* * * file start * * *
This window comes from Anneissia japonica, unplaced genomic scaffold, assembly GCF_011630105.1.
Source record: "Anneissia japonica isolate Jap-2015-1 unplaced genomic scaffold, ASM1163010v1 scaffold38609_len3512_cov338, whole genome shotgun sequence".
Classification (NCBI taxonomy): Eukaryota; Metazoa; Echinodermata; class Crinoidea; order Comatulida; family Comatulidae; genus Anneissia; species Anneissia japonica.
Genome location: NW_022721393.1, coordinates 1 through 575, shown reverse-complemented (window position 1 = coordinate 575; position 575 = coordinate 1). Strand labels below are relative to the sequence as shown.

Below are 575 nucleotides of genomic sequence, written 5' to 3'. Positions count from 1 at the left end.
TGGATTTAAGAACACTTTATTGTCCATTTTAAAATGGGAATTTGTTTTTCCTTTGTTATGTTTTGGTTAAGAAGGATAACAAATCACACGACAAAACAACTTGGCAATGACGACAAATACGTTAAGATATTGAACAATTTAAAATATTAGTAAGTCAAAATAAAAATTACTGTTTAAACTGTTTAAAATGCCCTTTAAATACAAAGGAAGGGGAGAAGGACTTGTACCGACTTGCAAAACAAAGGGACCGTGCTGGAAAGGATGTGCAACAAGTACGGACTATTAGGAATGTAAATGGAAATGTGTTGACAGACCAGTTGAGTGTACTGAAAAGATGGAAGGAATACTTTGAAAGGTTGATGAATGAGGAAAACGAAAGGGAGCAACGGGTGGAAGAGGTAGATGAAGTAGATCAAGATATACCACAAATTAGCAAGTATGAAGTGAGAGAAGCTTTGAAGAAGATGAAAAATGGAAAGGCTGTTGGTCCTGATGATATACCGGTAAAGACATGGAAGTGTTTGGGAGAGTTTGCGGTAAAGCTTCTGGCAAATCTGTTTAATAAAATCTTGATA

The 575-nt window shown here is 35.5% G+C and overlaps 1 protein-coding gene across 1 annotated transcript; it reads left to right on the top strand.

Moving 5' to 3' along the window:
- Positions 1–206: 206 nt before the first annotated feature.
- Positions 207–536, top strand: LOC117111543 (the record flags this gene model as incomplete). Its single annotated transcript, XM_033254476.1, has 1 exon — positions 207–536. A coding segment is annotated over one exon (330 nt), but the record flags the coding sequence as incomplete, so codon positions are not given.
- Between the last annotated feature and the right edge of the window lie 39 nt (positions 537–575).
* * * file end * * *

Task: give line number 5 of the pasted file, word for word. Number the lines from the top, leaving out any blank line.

Below are 575 nucleotides of genomic sequence, written 5' to 3'. Positions count from 1 at the left end.